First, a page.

“...intelligence [can] be a software property.” Hofstadter’s implied massage is that 

(a) (b) (c) (d)
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Question. 2

Which of the following is not true about the parallels Hofstadter draws between ant colonies and human intelligence?

(a) (b) (c) (d)
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Question. 3

Hofstadter is most likely to agree with which of the following statements?

(a) (b) (c) (d)
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Comprehension. 14

Direction for question: Read the passage carefully and answer the given questions accordingly.

Why are we here? Where did we come from? The answer
generally given was that humans were of comparatively recent
origin, because it must have been obvious, even at early times,
that the human race was improving in knowledge and technology.
So it can’t have been around that long, or it would have progressed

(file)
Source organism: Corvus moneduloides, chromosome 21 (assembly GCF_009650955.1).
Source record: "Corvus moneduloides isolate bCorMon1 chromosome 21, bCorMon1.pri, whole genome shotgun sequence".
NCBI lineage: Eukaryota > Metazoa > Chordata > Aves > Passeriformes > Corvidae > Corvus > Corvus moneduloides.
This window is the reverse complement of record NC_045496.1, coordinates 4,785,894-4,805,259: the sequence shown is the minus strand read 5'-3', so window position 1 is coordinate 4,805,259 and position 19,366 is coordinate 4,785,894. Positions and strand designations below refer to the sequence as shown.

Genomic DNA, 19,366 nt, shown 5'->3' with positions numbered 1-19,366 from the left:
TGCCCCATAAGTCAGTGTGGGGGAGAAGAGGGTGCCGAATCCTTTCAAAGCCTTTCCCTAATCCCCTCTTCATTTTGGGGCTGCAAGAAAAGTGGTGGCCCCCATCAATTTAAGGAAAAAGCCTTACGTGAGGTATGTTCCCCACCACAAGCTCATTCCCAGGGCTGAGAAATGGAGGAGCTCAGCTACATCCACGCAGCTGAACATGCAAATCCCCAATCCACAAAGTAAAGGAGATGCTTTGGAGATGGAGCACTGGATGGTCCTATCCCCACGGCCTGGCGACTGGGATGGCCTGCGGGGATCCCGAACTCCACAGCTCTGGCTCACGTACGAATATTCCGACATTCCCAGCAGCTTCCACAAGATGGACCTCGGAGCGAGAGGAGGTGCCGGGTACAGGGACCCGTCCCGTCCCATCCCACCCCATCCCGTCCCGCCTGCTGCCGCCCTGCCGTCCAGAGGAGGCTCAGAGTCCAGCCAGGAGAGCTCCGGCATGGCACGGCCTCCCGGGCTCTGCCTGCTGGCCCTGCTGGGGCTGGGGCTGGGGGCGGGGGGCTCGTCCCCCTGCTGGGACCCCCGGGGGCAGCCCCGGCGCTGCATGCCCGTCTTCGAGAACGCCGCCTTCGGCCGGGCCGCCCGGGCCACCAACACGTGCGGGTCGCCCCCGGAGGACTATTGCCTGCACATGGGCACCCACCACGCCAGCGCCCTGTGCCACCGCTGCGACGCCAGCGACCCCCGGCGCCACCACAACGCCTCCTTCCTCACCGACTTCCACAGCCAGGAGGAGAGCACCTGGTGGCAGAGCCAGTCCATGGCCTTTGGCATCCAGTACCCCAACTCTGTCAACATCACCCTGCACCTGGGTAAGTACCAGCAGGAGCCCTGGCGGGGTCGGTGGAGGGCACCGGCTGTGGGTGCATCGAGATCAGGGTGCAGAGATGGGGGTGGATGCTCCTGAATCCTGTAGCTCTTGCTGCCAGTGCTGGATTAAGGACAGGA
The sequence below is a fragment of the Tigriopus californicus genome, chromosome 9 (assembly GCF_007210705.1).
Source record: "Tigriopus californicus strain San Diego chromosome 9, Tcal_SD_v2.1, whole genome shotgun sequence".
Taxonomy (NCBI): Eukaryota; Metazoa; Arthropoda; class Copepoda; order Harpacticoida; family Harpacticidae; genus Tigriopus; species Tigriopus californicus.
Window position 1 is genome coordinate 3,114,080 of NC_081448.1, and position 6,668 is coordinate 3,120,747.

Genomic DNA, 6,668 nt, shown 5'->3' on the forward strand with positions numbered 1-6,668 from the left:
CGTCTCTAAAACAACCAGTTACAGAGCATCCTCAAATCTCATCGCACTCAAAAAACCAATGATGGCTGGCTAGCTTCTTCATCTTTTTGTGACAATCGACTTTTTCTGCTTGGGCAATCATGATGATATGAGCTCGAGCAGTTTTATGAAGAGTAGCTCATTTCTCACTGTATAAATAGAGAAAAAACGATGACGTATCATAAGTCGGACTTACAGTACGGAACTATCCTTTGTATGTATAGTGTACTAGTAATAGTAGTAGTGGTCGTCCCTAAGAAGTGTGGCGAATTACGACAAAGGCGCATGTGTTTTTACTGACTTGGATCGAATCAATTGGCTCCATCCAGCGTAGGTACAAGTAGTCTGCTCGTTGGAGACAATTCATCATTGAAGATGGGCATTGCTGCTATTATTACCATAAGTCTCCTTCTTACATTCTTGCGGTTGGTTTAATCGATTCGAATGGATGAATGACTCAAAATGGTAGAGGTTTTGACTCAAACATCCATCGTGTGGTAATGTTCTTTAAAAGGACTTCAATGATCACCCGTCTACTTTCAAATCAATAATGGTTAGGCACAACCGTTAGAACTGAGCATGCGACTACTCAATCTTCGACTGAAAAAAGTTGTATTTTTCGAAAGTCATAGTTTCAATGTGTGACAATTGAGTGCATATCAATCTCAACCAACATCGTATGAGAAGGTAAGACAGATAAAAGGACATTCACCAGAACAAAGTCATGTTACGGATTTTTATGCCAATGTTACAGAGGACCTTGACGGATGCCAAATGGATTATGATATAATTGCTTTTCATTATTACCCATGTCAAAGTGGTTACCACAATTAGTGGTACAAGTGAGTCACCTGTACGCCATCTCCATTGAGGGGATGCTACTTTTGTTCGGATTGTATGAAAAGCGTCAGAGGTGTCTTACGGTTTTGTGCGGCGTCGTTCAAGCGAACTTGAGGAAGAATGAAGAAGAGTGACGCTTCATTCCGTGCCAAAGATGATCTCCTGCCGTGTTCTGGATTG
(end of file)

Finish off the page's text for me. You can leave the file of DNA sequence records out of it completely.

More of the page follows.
even more. For example, according to Bishop Usher, the Book of Genesis placed the creation of the world at 9 in the morning on
October the 27th, 4,004 BC. On the other hand, the physical
surroundings, like mountains and rivers, change very little in a
human lifetime. They were therefore thought to be a constant
background, and either to have existed forever as an empty
landscape, or to have been created at the same time as the humans.
Not everyone, however, was happy with the idea that the universe
had a beginning.
For example, Aristotle, the most famous of the Greek philosophers,
believed the universe had existed forever. Something eternal is
more perfect than something created. He suggested the reason
we see progress was that floods, or other natural disasters, had
repeatedly set civilization back to the beginning. The motivation
for believing in an eternal universe was the desire to avoid
invoking divine intervention to create the universe and set it going.